UK: A study has been launched to develop a better understanding of the risks of Covid-19 transmission on public transport and to identify the best control measures.
The 18-month Transport Risk Assessment for Covid Knowledge project is being led by Professor Cath Noakes, an expert in the transmission of pathogens inside buildings who is based in the School of Civil Engineering at the University of Leeds. It is being supported by the Department for Transport and several transport organisations, and funded by a £1·6m grant from UK Research & Innovation.
Public Health England will collect air and surface samples on trains and buses in London, Leeds and Newcastle to measure background levels of the coronavirus.
Experts from the universities of Leeds, Newcastle and Manchester and the Defence Science & Technology Laboratory will develop detailed simulations of the way the virus could potentially spread through airflow, touching contaminated surfaces and being close to someone who is infected. This will take into account the movement and behaviour of people, including where they sit or stand, what surfaces they touch, and how close they may be to other travellers and for how long. The University of Cambridge and Imperial College London will analyse airflows inside vehicles.
Models will be created to quantify the risks faced by passengers and staff, to help government and operators decide whether additional mitigation measures are needed, particularly as and when passenger numbers begin to return to pre-pandemic levels. The researchers hope to measure the effectiveness of interventions such as anti-viral coatings, ultraviolet air-disinfection units and cleaning compounds.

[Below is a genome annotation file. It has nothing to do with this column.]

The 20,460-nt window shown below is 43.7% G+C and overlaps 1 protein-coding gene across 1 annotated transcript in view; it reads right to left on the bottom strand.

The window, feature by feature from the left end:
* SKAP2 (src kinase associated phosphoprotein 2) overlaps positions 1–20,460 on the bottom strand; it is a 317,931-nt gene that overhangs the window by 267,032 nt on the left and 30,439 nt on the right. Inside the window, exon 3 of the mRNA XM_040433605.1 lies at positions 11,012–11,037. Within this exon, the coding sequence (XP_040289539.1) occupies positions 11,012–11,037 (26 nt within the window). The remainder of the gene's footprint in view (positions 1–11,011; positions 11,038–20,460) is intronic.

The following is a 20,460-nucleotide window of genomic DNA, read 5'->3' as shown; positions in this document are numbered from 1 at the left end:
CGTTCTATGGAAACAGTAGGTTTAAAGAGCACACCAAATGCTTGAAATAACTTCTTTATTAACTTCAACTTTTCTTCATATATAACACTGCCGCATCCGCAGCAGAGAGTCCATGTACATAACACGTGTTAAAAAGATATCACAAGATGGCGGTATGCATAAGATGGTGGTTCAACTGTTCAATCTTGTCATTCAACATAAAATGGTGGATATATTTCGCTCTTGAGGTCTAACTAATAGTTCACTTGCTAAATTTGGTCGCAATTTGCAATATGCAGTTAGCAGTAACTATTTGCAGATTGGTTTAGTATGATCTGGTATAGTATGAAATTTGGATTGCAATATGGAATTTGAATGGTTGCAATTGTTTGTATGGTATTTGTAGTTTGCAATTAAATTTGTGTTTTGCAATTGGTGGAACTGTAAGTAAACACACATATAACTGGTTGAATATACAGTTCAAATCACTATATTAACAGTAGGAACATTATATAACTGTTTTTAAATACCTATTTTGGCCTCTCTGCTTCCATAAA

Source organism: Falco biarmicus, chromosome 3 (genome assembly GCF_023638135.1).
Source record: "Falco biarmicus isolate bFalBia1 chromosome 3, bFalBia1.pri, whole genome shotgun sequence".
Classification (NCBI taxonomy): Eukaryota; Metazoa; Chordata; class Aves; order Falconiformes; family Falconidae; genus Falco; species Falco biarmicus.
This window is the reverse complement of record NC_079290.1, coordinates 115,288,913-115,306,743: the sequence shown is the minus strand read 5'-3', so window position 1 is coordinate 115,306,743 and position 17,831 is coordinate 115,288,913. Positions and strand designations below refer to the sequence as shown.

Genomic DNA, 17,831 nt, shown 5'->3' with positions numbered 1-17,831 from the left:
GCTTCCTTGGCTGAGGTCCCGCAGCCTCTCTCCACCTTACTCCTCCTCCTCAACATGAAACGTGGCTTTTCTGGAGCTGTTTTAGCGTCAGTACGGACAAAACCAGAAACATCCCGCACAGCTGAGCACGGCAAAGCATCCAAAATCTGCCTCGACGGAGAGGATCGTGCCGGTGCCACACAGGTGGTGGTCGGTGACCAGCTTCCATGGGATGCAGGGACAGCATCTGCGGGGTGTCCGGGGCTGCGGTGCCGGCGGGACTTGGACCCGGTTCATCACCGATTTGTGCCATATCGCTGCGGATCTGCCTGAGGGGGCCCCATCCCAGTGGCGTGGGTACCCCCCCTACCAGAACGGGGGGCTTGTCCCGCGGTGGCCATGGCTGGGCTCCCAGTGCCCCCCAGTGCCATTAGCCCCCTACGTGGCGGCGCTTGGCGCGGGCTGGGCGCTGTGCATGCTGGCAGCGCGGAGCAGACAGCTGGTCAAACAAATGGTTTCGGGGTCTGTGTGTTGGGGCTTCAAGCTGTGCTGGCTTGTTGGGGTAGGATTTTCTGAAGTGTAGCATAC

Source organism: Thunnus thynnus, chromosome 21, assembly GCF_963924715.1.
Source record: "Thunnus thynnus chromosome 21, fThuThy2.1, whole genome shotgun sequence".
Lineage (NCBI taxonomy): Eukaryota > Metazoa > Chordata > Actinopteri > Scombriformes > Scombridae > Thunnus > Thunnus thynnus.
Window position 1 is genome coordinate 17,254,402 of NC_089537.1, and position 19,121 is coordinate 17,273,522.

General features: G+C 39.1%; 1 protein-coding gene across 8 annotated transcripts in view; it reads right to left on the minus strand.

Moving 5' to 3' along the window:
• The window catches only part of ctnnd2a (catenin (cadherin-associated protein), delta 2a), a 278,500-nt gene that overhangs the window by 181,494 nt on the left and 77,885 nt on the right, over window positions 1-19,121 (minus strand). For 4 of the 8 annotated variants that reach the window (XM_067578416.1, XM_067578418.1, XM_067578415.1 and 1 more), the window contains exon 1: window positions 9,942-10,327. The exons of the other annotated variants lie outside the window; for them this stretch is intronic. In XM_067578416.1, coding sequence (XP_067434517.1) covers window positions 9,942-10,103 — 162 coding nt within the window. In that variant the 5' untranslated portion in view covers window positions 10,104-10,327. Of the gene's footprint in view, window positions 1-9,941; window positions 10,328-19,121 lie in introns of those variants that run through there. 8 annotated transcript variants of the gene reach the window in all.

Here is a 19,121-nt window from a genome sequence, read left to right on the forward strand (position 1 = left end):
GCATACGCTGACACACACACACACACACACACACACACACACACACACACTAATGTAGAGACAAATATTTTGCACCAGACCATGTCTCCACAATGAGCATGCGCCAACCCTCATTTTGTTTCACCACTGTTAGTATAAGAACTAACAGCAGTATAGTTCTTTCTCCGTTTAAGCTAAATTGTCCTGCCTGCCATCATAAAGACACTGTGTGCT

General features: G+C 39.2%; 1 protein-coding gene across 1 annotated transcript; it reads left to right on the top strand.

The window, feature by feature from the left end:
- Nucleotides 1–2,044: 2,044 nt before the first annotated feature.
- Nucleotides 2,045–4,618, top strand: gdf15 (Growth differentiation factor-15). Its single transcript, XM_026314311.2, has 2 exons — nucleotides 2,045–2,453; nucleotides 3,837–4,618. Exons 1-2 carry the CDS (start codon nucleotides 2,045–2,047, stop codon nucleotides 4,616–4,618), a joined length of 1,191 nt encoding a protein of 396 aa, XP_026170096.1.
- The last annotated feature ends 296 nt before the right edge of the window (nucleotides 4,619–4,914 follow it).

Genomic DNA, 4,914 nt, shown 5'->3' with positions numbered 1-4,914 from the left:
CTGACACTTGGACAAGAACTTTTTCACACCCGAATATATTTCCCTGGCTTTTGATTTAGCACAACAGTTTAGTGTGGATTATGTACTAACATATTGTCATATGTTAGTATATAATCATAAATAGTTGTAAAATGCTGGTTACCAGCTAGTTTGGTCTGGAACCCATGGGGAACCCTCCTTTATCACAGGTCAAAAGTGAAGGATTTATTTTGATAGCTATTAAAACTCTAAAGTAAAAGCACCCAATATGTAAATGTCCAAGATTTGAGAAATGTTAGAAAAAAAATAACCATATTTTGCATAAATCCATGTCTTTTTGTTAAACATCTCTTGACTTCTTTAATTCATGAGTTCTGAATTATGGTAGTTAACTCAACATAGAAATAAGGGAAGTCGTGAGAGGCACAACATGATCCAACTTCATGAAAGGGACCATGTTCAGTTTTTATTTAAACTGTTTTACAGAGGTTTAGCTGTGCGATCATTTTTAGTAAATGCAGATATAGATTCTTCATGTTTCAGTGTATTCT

The project will also increase understanding about who is using public transport. ‘There is good knowledge about the overall demand for public transport and how that has been changing during the epidemic’, said Professor Susan Grant-Muller from the Institute of Transport Studies at Leeds. ‘Very little is known about who is travelling, their journey patterns and who will most benefit from mitigation measures.’
Professor Phil Blythe, Chief Scientific Adviser at DfT, said the industry ‘has been doing a brilliant job keeping public transport Covid-secure’. However, ‘we need to deepen our understanding of Covid transmission in public transport and keep applying the latest science to our work across the network to reduce transmission – studies like this one will help do just that. Evidence gained from TRACK will help inform policy decisions and the development of effective and well-informed control strategies.’
A separate investigation into the risks of Covid-19 transmission on London’s buses and Underground is under consideration.